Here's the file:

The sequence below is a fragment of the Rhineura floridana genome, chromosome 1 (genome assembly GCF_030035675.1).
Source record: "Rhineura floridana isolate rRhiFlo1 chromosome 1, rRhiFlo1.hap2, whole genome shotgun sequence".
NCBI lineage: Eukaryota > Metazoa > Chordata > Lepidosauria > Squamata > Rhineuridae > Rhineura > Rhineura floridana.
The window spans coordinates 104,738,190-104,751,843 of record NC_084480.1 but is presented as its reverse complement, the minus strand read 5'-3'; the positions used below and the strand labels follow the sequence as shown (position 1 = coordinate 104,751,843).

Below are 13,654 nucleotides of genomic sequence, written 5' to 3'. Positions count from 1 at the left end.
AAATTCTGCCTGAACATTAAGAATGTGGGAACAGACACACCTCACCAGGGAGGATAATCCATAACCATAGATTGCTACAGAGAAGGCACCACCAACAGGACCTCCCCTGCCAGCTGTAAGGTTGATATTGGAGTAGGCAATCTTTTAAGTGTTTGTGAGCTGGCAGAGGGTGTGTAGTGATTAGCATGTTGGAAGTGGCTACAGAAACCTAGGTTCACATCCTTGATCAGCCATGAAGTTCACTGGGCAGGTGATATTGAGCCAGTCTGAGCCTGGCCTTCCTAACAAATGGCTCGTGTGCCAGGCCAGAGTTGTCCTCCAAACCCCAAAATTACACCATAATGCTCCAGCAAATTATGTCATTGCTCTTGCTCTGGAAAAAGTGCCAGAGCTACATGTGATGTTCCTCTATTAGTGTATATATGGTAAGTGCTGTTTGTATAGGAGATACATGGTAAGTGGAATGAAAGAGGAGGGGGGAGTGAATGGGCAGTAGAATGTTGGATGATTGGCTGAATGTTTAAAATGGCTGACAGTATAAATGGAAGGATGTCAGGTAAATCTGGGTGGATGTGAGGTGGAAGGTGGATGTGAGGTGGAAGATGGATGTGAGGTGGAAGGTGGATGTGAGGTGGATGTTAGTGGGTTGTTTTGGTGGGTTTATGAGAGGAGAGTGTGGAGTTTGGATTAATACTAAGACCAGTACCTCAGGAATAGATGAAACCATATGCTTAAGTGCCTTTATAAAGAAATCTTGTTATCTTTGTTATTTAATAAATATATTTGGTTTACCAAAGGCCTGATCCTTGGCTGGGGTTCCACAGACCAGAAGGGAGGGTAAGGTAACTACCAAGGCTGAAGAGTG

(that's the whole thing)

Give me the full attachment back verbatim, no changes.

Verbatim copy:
The sequence below is a fragment of the Rhineura floridana genome, chromosome 1 (genome assembly GCF_030035675.1).
Source record: "Rhineura floridana isolate rRhiFlo1 chromosome 1, rRhiFlo1.hap2, whole genome shotgun sequence".
NCBI lineage: Eukaryota > Metazoa > Chordata > Lepidosauria > Squamata > Rhineuridae > Rhineura > Rhineura floridana.
The window spans coordinates 104,738,190-104,751,843 of record NC_084480.1 but is presented as its reverse complement, the minus strand read 5'-3'; the positions used below and the strand labels follow the sequence as shown (position 1 = coordinate 104,751,843).

Below are 13,654 nucleotides of genomic sequence, written 5' to 3'. Positions count from 1 at the left end.
AAATTCTGCCTGAACATTAAGAATGTGGGAACAGACACACCTCACCAGGGAGGATAATCCATAACCATAGATTGCTACAGAGAAGGCACCACCAACAGGACCTCCCCTGCCAGCTGTAAGGTTGATATTGGAGTAGGCAATCTTTTAAGTGTTTGTGAGCTGGCAGAGGGTGTGTAGTGATTAGCATGTTGGAAGTGGCTACAGAAACCTAGGTTCACATCCTTGATCAGCCATGAAGTTCACTGGGCAGGTGATATTGAGCCAGTCTGAGCCTGGCCTTCCTAACAAATGGCTCGTGTGCCAGGCCAGAGTTGTCCTCCAAACCCCAAAATTACACCATAATGCTCCAGCAAATTATGTCATTGCTCTTGCTCTGGAAAAAGTGCCAGAGCTACATGTGATGTTCCTCTATTAGTGTATATATGGTAAGTGCTGTTTGTATAGGAGATACATGGTAAGTGGAATGAAAGAGGAGGGGGGAGTGAATGGGCAGTAGAATGTTGGATGATTGGCTGAATGTTTAAAATGGCTGACAGTATAAATGGAAGGATGTCAGGTAAATCTGGGTGGATGTGAGGTGGAAGGTGGATGTGAGGTGGAAGATGGATGTGAGGTGGAAGGTGGATGTGAGGTGGATGTTAGTGGGTTGTTTTGGTGGGTTTATGAGAGGAGAGTGTGGAGTTTGGATTAATACTAAGACCAGTACCTCAGGAATAGATGAAACCATATGCTTAAGTGCCTTTATAAAGAAATCTTGTTATCTTTGTTATTTAATAAATATATTTGGTTTACCAAAGGCCTGATCCTTGGCTGGGGTTCCACAGACCAGAAGGGAGGGTAAGGTAACTACCAAGGCTGAAGAGTG